Reactive to Proactive: How to Change Your Parenting Style

Perhaps you’ve been exceptionally frustrated with your child lately. Maybe you’re the parent of a toddler who wants to push boundaries, or maybe you’ve been arguing with your school-age child more frequently. When you get upset with your child, you can’t help but react strongly. You feel like you’re being pushed to the edge as a parent.

But on the other hand, you don’t want to get angry with your child—you love them and wish you could approach these situations with compassion and patience. This is the difference between a reactive and a proactive parenting style. How can you practice proactive parenting rather than reactive parenting? These tips will help you make this transition.

Become Proactive In Your Personal Life

Being proactive means making choices for yourself, planning for the future, and accepting responsibility for your decisions. A proactive person takes matters into their own hands rather than simply going with the flow. You can apply this to your parenting style, too. When you can anticipate that certain situations will be difficult and you prepare yourself emotionally, you’ll be able to respond in a healthier way.

Give Your Child Choices

Why does your child lash out sometimes and try to deliberately break the rules you set? They want to establish their independence and autonomy. This is a normal part of human development, and it’s an important phase for your child to go through. But there’s no denying that it can be tough to deal with this chapter as a parent!

Giving your child developmentally appropriate choices in different situations can help. Your child will feel like they have more control over their own life and circumstances, and you may be able to avoid some arguments. Furthermore, you’ll be able to teach your child valuable decision-making skills.

Don’t Assume The Worst

Sometimes, you react strongly to particular situations because you’re worried that they’ll spiral into something even worse. Alternatively, you might assume the worst of your child’s intentions. You might think that they’re purposefully trying to hurt your feelings or that they fully understand their actions and the emotional impact that those actions have on you. Instead, keep in mind that your child is just experiencing emotional growing pains, and they are trying to understand themselves and the world.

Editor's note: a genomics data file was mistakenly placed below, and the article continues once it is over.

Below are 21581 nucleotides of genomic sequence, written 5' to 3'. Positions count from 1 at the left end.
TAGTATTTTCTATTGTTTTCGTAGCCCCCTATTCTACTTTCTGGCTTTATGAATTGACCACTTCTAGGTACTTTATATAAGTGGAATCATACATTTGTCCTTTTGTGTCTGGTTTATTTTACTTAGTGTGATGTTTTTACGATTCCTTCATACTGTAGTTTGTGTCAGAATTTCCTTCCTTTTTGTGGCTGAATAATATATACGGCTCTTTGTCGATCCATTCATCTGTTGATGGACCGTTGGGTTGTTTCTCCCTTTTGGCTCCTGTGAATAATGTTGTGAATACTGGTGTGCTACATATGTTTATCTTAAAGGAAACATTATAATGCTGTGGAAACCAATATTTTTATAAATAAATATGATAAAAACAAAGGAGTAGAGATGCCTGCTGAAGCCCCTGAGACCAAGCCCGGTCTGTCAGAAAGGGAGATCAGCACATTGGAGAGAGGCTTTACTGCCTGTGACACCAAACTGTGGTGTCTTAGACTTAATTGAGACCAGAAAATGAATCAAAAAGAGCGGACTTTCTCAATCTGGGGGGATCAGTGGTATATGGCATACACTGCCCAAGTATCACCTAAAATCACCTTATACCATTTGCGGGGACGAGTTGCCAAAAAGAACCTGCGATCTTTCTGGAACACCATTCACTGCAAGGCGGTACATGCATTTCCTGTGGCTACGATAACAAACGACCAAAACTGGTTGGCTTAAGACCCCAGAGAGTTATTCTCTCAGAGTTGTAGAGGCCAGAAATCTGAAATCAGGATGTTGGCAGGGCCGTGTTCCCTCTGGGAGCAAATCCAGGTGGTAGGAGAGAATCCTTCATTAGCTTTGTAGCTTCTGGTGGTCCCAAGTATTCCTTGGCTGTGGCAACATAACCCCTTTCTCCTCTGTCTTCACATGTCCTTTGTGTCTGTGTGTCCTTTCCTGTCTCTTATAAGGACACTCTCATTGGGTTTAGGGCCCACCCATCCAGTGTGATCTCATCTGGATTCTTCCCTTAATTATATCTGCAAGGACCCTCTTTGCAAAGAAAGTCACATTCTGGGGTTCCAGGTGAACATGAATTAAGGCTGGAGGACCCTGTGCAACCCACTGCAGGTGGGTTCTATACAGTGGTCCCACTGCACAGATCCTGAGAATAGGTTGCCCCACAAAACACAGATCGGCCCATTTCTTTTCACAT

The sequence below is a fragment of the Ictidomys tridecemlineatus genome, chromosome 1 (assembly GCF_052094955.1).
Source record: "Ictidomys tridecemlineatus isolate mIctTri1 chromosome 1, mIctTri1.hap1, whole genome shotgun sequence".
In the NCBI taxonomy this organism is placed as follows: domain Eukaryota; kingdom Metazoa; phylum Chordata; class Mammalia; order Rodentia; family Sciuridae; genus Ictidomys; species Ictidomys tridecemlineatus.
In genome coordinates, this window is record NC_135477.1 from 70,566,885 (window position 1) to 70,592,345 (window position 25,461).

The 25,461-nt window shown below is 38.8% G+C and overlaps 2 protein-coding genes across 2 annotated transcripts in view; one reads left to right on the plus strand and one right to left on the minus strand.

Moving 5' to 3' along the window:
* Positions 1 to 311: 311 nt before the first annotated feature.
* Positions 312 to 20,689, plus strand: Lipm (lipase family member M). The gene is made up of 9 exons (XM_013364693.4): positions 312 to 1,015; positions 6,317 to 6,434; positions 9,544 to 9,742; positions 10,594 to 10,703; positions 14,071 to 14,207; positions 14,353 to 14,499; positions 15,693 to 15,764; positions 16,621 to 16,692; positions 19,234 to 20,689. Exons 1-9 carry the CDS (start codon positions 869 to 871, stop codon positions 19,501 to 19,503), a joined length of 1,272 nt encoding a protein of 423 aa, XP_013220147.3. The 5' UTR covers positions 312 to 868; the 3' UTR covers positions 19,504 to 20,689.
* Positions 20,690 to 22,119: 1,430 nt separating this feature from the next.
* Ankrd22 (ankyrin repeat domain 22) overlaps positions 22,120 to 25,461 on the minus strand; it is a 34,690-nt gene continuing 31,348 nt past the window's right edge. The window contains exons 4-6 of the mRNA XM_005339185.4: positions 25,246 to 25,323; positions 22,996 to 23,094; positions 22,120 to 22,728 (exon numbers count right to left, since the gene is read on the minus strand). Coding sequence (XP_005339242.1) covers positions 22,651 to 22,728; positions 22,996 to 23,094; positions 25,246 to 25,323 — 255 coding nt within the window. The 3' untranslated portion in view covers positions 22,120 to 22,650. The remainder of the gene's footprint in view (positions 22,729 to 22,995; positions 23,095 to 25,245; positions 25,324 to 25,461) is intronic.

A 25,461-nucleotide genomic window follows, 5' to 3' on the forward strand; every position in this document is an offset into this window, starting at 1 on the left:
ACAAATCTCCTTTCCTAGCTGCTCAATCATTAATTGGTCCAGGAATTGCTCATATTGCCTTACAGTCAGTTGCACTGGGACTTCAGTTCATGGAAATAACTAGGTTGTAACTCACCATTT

Examine Your Expectations

Do you ever get frustrated with your child because they don’t meet your expectations in certain situations? Perhaps you wish they acted more maturely or feel embarrassed when they act out. Sometimes, it’s worth reexamining your expectations to assess whether or not you’re simply putting too much pressure on your child.

Are your expectations appropriate for their age and stage of development? Have you been comparing your child to your friends’ children, even though they’re going through different things? Do you feel you have to be stricter simply because your parents were? It’s important to ask yourself these questions.

Focus On Addressing Behaviors

When your child acts out, it’s hard not to get upset. But instead of directing these negative feelings towards your child, try to direct them towards the behavior itself. If your child is old enough, explain the distinction to them. Your child needs to know that you do not think of them as a “bad person”—otherwise, they might worry that they disappointed you. If you explain that the behavior itself is wrong and why, you can separate it from your child as a person.

Are you hoping to shift from a reactive to a proactive parenting style? Working with a therapist can help. Reach out to us today to discuss your options for scheduling your first session for parenting therapy.